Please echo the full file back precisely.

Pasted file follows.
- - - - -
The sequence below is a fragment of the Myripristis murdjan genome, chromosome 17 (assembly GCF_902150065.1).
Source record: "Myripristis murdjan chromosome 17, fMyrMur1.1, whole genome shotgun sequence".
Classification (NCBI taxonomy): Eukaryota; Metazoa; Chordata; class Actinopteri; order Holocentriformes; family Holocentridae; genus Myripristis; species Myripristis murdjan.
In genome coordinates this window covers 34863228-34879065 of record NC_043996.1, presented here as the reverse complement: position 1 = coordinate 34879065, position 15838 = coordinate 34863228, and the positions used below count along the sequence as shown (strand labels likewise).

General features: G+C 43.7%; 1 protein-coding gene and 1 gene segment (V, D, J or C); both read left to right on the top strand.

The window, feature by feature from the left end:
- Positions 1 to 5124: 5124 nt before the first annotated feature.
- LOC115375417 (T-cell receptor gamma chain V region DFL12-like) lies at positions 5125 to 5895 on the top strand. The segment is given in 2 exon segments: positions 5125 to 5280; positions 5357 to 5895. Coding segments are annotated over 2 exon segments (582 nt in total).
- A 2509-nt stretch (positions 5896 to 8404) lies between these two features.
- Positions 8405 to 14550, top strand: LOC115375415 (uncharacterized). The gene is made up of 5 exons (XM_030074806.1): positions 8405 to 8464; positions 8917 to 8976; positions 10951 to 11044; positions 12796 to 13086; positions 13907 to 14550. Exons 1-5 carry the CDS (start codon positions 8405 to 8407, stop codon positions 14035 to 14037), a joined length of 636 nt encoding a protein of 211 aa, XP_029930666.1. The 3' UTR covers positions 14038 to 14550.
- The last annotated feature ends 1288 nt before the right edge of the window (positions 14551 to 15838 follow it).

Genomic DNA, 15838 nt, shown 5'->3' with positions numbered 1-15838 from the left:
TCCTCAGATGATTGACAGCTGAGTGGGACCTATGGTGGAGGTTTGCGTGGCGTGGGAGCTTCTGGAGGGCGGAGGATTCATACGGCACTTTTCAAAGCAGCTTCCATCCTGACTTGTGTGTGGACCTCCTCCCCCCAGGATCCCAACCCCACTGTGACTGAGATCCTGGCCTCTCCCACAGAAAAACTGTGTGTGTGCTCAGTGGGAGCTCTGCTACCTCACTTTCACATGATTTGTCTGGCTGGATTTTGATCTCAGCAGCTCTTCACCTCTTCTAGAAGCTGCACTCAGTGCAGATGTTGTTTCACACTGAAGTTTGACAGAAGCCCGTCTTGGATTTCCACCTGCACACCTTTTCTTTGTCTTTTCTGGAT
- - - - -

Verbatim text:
The sequence below is a fragment of the Myripristis murdjan genome, chromosome 17 (assembly GCF_902150065.1).
Source record: "Myripristis murdjan chromosome 17, fMyrMur1.1, whole genome shotgun sequence".
Classification (NCBI taxonomy): Eukaryota; Metazoa; Chordata; class Actinopteri; order Holocentriformes; family Holocentridae; genus Myripristis; species Myripristis murdjan.
In genome coordinates this window covers 34863228-34879065 of record NC_043996.1, presented here as the reverse complement: position 1 = coordinate 34879065, position 15838 = coordinate 34863228, and the positions used below count along the sequence as shown (strand labels likewise).

General features: G+C 43.7%; 1 protein-coding gene and 1 gene segment (V, D, J or C); both read left to right on the top strand.

The window, feature by feature from the left end:
- Positions 1 to 5124: 5124 nt before the first annotated feature.
- LOC115375417 (T-cell receptor gamma chain V region DFL12-like) lies at positions 5125 to 5895 on the top strand. The segment is given in 2 exon segments: positions 5125 to 5280; positions 5357 to 5895. Coding segments are annotated over 2 exon segments (582 nt in total).
- A 2509-nt stretch (positions 5896 to 8404) lies between these two features.
- Positions 8405 to 14550, top strand: LOC115375415 (uncharacterized). The gene is made up of 5 exons (XM_030074806.1): positions 8405 to 8464; positions 8917 to 8976; positions 10951 to 11044; positions 12796 to 13086; positions 13907 to 14550. Exons 1-5 carry the CDS (start codon positions 8405 to 8407, stop codon positions 14035 to 14037), a joined length of 636 nt encoding a protein of 211 aa, XP_029930666.1. The 3' UTR covers positions 14038 to 14550.
- The last annotated feature ends 1288 nt before the right edge of the window (positions 14551 to 15838 follow it).

Genomic DNA, 15838 nt, shown 5'->3' with positions numbered 1-15838 from the left:
TCCTCAGATGATTGACAGCTGAGTGGGACCTATGGTGGAGGTTTGCGTGGCGTGGGAGCTTCTGGAGGGCGGAGGATTCATACGGCACTTTTCAAAGCAGCTTCCATCCTGACTTGTGTGTGGACCTCCTCCCCCCAGGATCCCAACCCCACTGTGACTGAGATCCTGGCCTCTCCCACAGAAAAACTGTGTGTGTGCTCAGTGGGAGCTCTGCTACCTCACTTTCACATGATTTGTCTGGCTGGATTTTGATCTCAGCAGCTCTTCACCTCTTCTAGAAGCTGCACTCAGTGCAGATGTTGTTTCACACTGAAGTTTGACAGAAGCCCGTCTTGGATTTCCACCTGCACACCTTTTCTTTGTCTTTTCTGGAT